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British parties square off on eve of election call

British parties square off on eve of election call

Britain's two main political parties squared off on the economy Monday, a day before Prime Minister Gordon Brown is expected to call an election likely to be dominated by the country's fragile economy.
In a podcast on the 10 Downing St. Web site, Brown said only his Labour Party can be trusted to nurture the nascent recovery, claiming Conservative plans to cut public spending risk tipping the economy back into recession.
Brown defended a planned hike to national insurance, a tax paid by employees and employers. The opposition Conservatives have said they will scrap the tax increase and implement immediate public spending cuts if they win the election.
On Monday the Conservatives unveiled an election poster showing a single green shoot emerging from a bleak landscape _ with a boot bearing the words "Job Tax" preparing to stamp on it.
"The choice in this election is very, very clear. You have either got Labour stamping out the recovery, stamping on the green shoots, or the Conservatives avoiding the jobs tax," said Conservative Treasury spokesman George Osborne.
Brown claimed Conservative spending cuts would imperil the recovery and compared the economy to injured soccer star Wayne Rooney, saying that "after an injury, you need support to recover. ... If you withdraw support too early, you risk doing more damage."
Manchester United player Rooney is recovering from ligament damage to his ankle, and his injury has worried fans who are looking ahead to June's soccer World Cup.
Britain must hold an election by June 3. Brown is expected to announce Tuesday that it will be held May 6, traveling to Buckingham Palace and ask Queen Elizabeth II to dissolve Parliament so campaigning can start.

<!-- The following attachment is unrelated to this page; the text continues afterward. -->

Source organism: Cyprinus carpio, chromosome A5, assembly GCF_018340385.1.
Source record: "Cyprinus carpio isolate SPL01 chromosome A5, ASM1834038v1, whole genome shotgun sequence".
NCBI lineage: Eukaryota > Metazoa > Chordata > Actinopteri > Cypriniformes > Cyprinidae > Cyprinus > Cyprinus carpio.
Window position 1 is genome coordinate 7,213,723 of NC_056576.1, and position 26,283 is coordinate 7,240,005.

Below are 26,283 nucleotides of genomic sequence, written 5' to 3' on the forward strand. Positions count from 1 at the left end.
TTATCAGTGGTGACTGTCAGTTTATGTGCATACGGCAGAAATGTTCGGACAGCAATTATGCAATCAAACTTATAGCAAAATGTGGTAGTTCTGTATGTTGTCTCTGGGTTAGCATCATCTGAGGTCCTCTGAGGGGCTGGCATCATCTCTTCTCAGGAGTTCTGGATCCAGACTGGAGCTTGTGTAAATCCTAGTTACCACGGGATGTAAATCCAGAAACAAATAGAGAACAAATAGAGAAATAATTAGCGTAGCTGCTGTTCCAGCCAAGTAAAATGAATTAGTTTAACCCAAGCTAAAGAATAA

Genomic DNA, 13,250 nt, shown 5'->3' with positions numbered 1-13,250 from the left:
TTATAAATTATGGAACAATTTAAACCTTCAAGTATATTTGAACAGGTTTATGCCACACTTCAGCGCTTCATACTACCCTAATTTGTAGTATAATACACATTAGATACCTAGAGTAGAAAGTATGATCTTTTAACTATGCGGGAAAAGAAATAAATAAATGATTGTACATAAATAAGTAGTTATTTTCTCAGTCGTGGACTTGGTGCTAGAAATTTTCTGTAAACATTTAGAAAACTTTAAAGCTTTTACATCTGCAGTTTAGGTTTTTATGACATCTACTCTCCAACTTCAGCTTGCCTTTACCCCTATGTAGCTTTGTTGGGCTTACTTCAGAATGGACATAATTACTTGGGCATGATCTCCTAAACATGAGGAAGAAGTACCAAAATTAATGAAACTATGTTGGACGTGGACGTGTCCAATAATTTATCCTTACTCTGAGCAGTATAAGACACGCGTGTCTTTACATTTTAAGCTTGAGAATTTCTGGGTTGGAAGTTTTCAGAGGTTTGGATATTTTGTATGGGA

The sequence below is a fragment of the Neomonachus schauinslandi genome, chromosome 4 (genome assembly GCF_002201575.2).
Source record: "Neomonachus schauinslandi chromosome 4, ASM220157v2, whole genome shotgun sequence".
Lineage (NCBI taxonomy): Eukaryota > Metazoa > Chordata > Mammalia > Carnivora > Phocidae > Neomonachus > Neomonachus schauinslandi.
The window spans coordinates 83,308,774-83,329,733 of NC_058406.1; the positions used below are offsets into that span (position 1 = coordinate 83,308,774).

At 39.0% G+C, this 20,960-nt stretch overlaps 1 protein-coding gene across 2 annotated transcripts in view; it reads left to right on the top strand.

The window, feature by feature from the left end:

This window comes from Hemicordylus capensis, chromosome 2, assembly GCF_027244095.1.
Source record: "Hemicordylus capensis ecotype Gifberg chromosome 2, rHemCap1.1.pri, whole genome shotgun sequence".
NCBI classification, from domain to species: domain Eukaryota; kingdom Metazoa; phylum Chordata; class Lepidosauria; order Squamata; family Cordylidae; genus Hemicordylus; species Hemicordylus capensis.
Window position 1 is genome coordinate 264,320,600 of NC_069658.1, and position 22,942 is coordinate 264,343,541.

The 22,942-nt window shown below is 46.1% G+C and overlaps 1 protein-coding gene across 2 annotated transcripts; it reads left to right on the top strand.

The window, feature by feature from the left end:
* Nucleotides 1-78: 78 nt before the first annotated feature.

The economy is likely to dominate the campaign as Britain emerges from its deepest recession in decades. All the main parties say they will trim spending and slash the country's 167 billion pound ($250 billion) deficit, but they differ on how deep, and how soon, to make cuts.
Last week almost 40 business leaders, including Virgin boss Richard Branson, said they supported the Conservative plan to scrap the tax increase.
The Conservatives lave led in opinion polls for months, but the gap has tightened to less than 10 percentage points, suggesting they may not win the majority of House of Commons seats needed to govern outright.
Conservative leader David Cameron said Sunday that a hung Parliament, in which no party has an absolute majority, would damage British interests and create uncertainty at a time of economic difficulty.
Cameron has sought to replace his party's fusty, right-wing image with a more modern brand of "compassionate Conservatism," and tried to draw more women and members of ethnic minorities to a party long dominated by affluent white men.
That image suffered a blow when home affairs spokesman Chris Grayling was recorded saying Christian bed-and-breakfast owners should be allowed to turn away gay couples.
Gay rights groups called for Grayling to be fired and Business Secretary Peter Mandelson said the remarks _ secretly recorded at a meeting of a right-of-center think tank last week _ showed the Tories had not changed.
"When the camera is on they say one thing and when the camera is off they say another," Mandelson said.
Osborne said Grayling would keep his job, and like other senior Tories had voted for legislation banning discrimination on the grounds of sexual orientation.